I had a few angry students attend class on Wednesday to review for a test. Most of the anger is focused on the book "Ishmael" again. Here is the email I sent them enititled: Some Hints.
I didn't have time to give you some helpful advice on taking the test on Friday. (Sorry about this) This is especially important for those of you who haven't taken these tests from me before. So keep the following in mind:
1. Whether you want to believe it or not, I really don't care what position you take on a given reading. What I do care about is:
2. That you understand the argument of the author fully and treat it fairly whether the author is Day, Westheimer, Kahne or Quinn.
For example, many of the "high-five" criticisms made of "Ishmael" this morning only showed me you hadn't read the book adequately since Quinn anticipates and answers those criticisms in Ishmael. Any critique you make of "Ishmael" must also take into account Quinn's answers as well. As a critical thinker, you cannot just dismiss "Ishmael" with knee-jerk responses that either distort his argument or selectively ignore pieces that don't fit into your pre-conceived ideas.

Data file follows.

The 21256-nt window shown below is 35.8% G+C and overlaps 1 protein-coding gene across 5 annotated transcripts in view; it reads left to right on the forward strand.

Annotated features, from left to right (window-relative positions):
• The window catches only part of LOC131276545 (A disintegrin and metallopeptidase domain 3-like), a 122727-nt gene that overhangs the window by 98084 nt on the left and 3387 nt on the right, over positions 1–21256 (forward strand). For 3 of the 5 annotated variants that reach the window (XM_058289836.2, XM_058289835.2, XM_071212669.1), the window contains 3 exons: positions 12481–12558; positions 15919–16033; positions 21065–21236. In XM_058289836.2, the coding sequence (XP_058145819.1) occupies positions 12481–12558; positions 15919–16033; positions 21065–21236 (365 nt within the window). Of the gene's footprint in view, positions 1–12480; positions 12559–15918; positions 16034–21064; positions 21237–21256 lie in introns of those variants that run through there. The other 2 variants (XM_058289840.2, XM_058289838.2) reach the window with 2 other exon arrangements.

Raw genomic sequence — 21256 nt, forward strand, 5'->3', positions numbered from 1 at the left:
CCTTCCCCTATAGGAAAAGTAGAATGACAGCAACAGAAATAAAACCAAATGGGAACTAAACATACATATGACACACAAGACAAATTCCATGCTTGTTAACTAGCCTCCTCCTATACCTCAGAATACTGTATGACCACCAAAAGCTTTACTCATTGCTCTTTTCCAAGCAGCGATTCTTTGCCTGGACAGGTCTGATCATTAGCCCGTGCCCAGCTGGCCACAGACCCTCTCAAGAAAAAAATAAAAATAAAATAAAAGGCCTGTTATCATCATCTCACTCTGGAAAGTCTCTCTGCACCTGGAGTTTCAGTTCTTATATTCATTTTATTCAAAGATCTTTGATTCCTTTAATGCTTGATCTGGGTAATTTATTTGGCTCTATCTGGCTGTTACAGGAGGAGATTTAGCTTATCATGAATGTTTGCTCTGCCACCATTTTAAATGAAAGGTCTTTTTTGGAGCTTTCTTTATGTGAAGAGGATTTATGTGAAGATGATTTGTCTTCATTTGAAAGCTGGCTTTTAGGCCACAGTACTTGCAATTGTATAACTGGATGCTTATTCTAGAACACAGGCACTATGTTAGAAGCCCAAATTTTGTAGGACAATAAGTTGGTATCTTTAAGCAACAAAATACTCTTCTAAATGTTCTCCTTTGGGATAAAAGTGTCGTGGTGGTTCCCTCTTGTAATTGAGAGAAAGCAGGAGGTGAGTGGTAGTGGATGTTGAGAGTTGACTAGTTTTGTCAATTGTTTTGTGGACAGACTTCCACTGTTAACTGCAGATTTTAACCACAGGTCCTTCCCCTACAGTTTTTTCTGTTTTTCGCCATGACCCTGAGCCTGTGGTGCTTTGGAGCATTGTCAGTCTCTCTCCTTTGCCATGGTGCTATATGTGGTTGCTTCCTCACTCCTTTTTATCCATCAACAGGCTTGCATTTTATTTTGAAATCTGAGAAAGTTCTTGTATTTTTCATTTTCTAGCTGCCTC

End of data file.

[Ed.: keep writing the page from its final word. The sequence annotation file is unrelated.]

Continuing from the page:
I think many of you have forgotten that I said I think "Ishmael" is a scary book. Why? Because I can't easily dismiss it and would like to at many points, just like some of you.
3. Try to avoid anecdotal evidence to support your argument. If you can't, admit that your evidence is anecdotal and leave it at that. So, for example, if you don't have systematic evidence that rich people have, lets' say, a good work ethic, and argue that they do, simply because one time you saw Donald Trump working in his garden, admit it! This is just an anecdote, a one time event, and you are building a case on that.
For those of you who want to read someone who criticizes other thinkers and does it by treating their ideas fully and fairly, read Aquinas' Summa Theologica. But remember, even Aquinas recognized he was finite.
Anyway, have fun studying,